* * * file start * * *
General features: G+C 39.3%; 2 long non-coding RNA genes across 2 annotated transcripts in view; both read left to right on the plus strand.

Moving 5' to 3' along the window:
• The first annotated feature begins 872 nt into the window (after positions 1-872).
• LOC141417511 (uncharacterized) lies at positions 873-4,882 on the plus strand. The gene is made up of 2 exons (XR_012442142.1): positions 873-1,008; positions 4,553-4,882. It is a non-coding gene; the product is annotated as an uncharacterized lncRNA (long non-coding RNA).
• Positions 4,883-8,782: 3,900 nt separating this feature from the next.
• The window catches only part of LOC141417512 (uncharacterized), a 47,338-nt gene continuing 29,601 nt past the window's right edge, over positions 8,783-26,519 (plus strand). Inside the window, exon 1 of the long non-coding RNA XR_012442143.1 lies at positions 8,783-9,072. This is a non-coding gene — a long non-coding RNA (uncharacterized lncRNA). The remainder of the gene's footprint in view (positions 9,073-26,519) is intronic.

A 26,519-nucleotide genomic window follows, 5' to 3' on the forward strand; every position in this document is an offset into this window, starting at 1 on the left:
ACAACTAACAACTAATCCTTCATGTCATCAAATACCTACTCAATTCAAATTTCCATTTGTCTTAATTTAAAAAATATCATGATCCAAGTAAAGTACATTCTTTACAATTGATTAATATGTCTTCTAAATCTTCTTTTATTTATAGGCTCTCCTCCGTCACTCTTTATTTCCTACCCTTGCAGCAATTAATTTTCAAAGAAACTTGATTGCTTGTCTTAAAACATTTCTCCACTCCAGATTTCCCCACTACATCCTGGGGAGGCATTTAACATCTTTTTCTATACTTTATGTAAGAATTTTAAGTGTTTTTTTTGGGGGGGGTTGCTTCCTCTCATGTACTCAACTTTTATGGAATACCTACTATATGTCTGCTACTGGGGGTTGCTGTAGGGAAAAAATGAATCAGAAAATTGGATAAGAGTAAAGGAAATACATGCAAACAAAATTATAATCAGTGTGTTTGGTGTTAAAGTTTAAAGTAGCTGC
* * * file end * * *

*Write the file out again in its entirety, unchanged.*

General features: G+C 39.3%; 2 long non-coding RNA genes across 2 annotated transcripts in view; both read left to right on the plus strand.

Moving 5' to 3' along the window:
• The first annotated feature begins 872 nt into the window (after positions 1-872).
• LOC141417511 (uncharacterized) lies at positions 873-4,882 on the plus strand. The gene is made up of 2 exons (XR_012442142.1): positions 873-1,008; positions 4,553-4,882. It is a non-coding gene; the product is annotated as an uncharacterized lncRNA (long non-coding RNA).
• Positions 4,883-8,782: 3,900 nt separating this feature from the next.
• The window catches only part of LOC141417512 (uncharacterized), a 47,338-nt gene continuing 29,601 nt past the window's right edge, over positions 8,783-26,519 (plus strand). Inside the window, exon 1 of the long non-coding RNA XR_012442143.1 lies at positions 8,783-9,072. This is a non-coding gene — a long non-coding RNA (uncharacterized lncRNA). The remainder of the gene's footprint in view (positions 9,073-26,519) is intronic.

A 26,519-nucleotide genomic window follows, 5' to 3' on the forward strand; every position in this document is an offset into this window, starting at 1 on the left:
ACAACTAACAACTAATCCTTCATGTCATCAAATACCTACTCAATTCAAATTTCCATTTGTCTTAATTTAAAAAATATCATGATCCAAGTAAAGTACATTCTTTACAATTGATTAATATGTCTTCTAAATCTTCTTTTATTTATAGGCTCTCCTCCGTCACTCTTTATTTCCTACCCTTGCAGCAATTAATTTTCAAAGAAACTTGATTGCTTGTCTTAAAACATTTCTCCACTCCAGATTTCCCCACTACATCCTGGGGAGGCATTTAACATCTTTTTCTATACTTTATGTAAGAATTTTAAGTGTTTTTTTTGGGGGGGGTTGCTTCCTCTCATGTACTCAACTTTTATGGAATACCTACTATATGTCTGCTACTGGGGGTTGCTGTAGGGAAAAAATGAATCAGAAAATTGGATAAGAGTAAAGGAAATACATGCAAACAAAATTATAATCAGTGTGTTTGGTGTTAAAGTTTAAAGTAGCTGC